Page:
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By Tom Neale - Published July 22, 2010 - Viewed 1140 times
Far too often, laws and regulations are passed which adversely affect boating. Far too often, these affect not just the pleasurable aspects of boating, but the safety of boating. I don’t know about you, but if I were sitting on some board or in some legislature making laws about mountain climbing, I’d make a mess of things and a complete fool of myself. This wouldn’t be because I would be ill intentioned; it would be because I know very little about mountain climbing. The same is true of the vast majority of law makers regulating boating.
|Socastee Bridge and High-rise|
The US Coast Guard is one entity that, among the overwhelming huge tasks it’s been assigned, tries, while doing everything else, to protect and look out for boaters. This is part of their mission. But they can’t be everywhere all the time and know the import of everything that’s happening unless boaters report significant developments to them. Repeatedly they ask for public comment during rule making processes and at other times. These notices are available to boaters. We convey many in East Coast Alerts, to which you have free access. But very seldom do boaters comment. We as a group are often like ostriches with our heads in the sand thinking everything’s going to be all right, just enjoying life until we get kicked in the butt again.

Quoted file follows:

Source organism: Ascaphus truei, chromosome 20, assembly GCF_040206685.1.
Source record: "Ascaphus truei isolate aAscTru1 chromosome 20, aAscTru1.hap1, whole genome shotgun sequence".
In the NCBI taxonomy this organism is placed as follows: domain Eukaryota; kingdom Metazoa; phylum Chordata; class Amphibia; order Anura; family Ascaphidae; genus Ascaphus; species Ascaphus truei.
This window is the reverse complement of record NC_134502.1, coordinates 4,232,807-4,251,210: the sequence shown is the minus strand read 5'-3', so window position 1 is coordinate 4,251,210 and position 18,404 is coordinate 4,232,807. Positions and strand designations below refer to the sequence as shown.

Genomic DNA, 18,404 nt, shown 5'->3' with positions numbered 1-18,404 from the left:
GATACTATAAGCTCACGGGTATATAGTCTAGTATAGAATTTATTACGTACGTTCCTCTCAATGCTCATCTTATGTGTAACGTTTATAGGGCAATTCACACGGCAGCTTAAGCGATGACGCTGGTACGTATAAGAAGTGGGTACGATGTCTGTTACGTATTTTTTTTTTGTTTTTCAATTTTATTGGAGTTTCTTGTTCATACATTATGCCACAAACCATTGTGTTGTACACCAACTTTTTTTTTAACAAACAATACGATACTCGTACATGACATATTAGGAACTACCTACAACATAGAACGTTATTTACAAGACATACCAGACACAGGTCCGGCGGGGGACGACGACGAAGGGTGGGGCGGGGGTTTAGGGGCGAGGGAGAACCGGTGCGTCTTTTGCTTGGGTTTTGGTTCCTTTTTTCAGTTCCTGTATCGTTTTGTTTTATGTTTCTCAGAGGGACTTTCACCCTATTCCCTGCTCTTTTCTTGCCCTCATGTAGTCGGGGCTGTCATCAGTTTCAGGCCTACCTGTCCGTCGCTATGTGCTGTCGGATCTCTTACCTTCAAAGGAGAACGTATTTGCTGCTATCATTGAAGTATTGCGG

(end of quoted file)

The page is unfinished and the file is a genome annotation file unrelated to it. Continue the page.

Please read the letter below. It was from us about a proposed change in a bridge opening schedule on the ICW. Sound innocuous? It was very serious, involving serious safety issues which weren’t readily apparent in a seemingly innocuous request to change an opening schedule. This sort of scenario is more typical than you might realize. The issues and facts are in the letter. I hope others commented also. The schedule change did not get approved by the USCG Bridge Office. The community bridge administrator who had made the request responded to the letter saying, among other things, that “We have taken your concerns into consideration and have tried to meet the needs of the boating community.” I feel certain that the people in that community are good people, many of whom are also boaters, who simply didn’t understand the full import of their proposal. They didn’t understand it because they boat locally and don’t regularly travel the long route that the change would affect. If boaters hadn’t commented, the problems noted in our letter below and probably others would have occurred.